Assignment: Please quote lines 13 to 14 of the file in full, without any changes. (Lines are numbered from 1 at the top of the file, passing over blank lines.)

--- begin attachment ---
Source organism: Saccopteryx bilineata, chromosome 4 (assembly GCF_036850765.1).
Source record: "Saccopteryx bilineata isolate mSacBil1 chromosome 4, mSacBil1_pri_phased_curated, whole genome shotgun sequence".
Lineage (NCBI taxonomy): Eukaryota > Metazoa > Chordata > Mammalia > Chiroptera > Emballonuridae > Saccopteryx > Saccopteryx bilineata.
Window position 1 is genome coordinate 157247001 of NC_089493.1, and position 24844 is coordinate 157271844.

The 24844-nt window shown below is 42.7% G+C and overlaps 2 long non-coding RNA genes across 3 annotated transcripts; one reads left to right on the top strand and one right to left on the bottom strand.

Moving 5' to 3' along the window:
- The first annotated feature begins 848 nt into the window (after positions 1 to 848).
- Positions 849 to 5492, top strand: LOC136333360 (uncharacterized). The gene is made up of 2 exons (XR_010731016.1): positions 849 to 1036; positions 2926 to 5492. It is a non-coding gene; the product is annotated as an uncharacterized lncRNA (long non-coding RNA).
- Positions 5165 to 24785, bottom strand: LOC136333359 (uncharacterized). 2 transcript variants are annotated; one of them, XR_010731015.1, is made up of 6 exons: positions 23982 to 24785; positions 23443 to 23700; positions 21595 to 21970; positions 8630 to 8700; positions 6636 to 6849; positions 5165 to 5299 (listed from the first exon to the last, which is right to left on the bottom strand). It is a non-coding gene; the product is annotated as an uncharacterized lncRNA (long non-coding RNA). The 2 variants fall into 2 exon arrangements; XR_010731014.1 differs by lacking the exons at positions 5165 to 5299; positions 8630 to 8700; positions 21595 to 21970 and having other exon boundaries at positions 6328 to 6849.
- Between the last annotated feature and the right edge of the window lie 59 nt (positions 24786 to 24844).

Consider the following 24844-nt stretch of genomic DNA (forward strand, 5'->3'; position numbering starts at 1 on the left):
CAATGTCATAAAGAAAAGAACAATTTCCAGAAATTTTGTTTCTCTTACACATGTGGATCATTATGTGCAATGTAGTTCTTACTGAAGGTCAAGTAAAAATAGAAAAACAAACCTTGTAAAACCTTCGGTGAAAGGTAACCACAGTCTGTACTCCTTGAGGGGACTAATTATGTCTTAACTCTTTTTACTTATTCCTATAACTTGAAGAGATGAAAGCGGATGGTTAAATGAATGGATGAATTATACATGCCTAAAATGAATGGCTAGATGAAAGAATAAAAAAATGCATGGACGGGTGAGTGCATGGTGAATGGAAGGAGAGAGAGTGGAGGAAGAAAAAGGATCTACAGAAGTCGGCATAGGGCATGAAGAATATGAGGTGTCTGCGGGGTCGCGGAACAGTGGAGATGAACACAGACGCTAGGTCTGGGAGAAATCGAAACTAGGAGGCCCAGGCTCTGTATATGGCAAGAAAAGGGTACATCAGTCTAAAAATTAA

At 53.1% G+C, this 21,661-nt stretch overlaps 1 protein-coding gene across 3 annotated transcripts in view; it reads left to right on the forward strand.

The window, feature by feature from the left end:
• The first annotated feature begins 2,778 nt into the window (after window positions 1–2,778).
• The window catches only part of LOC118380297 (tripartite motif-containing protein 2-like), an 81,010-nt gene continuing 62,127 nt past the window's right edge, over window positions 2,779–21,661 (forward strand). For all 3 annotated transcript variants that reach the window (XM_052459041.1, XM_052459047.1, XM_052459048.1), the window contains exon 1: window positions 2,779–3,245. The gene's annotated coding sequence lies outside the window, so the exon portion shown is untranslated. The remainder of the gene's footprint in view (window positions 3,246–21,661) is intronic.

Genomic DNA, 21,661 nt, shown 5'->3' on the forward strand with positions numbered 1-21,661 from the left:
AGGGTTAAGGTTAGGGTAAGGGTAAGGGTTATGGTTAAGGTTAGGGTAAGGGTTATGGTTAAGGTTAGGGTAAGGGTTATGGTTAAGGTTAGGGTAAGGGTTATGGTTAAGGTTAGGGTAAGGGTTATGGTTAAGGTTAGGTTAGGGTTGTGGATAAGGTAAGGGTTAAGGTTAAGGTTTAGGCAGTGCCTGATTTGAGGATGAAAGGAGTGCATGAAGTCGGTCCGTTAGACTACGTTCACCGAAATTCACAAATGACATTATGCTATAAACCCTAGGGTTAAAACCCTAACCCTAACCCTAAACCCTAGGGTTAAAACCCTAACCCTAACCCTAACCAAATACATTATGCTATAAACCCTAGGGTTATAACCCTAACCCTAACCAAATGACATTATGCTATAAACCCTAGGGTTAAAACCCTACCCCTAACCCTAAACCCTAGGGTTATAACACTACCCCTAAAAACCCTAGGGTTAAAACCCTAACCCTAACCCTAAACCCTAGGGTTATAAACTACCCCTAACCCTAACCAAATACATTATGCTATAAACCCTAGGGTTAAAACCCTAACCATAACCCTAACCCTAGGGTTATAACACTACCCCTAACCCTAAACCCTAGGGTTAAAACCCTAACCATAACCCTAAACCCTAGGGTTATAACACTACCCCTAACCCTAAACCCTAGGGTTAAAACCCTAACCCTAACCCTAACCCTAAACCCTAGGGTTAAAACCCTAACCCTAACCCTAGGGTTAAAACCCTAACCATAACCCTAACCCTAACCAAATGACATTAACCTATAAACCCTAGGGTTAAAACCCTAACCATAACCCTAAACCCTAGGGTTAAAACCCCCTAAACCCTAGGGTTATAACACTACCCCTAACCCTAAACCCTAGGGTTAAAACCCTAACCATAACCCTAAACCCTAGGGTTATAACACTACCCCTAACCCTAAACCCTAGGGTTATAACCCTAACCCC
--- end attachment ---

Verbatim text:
At 53.1% G+C, this 21,661-nt stretch overlaps 1 protein-coding gene across 3 annotated transcripts in view; it reads left to right on the forward strand.

The window, feature by feature from the left end: